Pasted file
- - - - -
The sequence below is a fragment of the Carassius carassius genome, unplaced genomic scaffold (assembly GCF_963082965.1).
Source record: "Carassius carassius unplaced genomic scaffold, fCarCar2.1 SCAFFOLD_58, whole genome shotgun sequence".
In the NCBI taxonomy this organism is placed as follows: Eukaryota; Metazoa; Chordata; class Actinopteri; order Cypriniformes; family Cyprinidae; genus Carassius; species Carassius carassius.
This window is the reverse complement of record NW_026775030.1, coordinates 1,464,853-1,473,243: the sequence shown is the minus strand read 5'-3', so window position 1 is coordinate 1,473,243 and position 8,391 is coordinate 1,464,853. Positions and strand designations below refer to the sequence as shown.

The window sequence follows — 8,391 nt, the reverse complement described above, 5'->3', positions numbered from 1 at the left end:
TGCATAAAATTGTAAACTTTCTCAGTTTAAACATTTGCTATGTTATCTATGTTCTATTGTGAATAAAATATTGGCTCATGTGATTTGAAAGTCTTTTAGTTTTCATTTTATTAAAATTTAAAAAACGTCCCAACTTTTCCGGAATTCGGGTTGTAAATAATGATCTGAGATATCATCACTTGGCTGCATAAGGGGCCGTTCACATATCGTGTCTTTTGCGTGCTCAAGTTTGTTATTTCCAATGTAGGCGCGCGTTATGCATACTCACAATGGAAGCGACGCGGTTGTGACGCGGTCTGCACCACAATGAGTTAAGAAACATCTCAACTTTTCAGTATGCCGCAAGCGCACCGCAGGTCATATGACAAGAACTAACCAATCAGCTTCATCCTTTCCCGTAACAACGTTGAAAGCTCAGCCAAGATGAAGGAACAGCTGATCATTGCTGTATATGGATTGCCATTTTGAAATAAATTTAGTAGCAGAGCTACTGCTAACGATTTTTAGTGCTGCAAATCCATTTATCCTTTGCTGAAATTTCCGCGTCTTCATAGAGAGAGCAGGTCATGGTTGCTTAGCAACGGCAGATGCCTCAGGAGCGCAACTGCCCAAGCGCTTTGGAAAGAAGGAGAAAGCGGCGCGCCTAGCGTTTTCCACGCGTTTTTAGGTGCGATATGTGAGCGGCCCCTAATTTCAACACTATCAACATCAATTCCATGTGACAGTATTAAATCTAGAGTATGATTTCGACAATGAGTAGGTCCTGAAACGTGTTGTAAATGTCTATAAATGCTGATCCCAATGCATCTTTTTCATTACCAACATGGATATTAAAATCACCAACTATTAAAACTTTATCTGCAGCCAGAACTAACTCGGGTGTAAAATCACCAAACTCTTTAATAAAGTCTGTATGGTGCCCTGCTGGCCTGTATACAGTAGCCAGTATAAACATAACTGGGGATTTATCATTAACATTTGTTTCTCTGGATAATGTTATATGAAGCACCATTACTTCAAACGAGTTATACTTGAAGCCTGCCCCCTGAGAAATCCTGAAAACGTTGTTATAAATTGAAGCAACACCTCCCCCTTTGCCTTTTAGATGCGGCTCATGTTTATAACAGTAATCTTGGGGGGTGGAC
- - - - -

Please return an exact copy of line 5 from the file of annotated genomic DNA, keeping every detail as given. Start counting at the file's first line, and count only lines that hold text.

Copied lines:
The window sequence follows — 8,391 nt, the reverse complement described above, 5'->3', positions numbered from 1 at the left end: